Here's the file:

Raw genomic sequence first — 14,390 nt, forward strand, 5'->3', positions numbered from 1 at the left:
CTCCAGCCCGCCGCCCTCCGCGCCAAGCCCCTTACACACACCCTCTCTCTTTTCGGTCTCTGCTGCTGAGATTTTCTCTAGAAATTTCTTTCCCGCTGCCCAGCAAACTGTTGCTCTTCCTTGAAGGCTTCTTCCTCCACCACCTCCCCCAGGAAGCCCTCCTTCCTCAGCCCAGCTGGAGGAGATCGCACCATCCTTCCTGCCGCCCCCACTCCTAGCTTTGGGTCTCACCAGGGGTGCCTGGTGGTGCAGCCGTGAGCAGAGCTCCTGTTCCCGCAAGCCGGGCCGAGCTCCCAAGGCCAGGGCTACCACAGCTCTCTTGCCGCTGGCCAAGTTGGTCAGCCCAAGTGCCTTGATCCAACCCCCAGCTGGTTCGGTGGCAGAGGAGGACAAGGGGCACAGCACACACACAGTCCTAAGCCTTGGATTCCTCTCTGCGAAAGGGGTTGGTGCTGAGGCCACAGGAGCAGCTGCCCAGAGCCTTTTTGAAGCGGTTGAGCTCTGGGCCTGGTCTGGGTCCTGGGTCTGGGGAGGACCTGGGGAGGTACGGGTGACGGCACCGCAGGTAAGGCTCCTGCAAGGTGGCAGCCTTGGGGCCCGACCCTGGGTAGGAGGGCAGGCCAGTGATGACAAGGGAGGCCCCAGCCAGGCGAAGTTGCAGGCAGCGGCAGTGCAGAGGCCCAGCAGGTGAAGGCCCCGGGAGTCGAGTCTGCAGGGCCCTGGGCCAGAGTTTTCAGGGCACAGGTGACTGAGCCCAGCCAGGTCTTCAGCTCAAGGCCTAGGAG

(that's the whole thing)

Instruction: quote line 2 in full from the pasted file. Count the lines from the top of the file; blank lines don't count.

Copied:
CTCCAGCCCGCCGCCCTCCGCGCCAAGCCCCTTACACACACCCTCTCTCTTTTCGGTCTCTGCTGCTGAGATTTTCTCTAGAAATTTCTTTCCCGCTGCCCAGCAAACTGTTGCTCTTCCTTGAAGGCTTCTTCCTCCACCACCTCCCCCAGGAAGCCCTCCTTCCTCAGCCCAGCTGGAGGAGATCGCACCATCCTTCCTGCCGCCCCCACTCCTAGCTTTGGGTCTCACCAGGGGTGCCTGGTGGTGCAGCCGTGAGCAGAGCTCCTGTTCCCGCAAGCCGGGCCGAGCTCCCAAGGCCAGGGCTACCACAGCTCTCTTGCCGCTGGCCAAGTTGGTCAGCCCAAGTGCCTTGATCCAACCCCCAGCTGGTTCGGTGGCAGAGGAGGACAAGGGGCACAGCACACACACAGTCCTAAGCCTTGGATTCCTCTCTGCGAAAGGGGTTGGTGCTGAGGCCACAGGAGCAGCTGCCCAGAGCCTTTTTGAAGCGGTTGAGCTCTGGGCCTGGTCTGGGTCCTGGGTCTGGGGAGGACCTGGGGAGGTACGGGTGACGGCACCGCAGGTAAGGCTCCTGCAAGGTGGCAGCCTTGGGGCCCGACCCTGGGTAGGAGGGCAGGCCAGTGATGACAAGGGAGGCCCCAGCCAGGCGAAGTTGCAGGCAGCGGCAGTGCAGAGGCCCAGCAGGTGAAGGCCCCGGGAGTCGAGTCTGCAGGGCCCTGGGCCAGAGTTTTCAGGGCACAGGTGACTGAGCCCAGCCAGGTCTTCAGCTCAAGGCCTAGGAG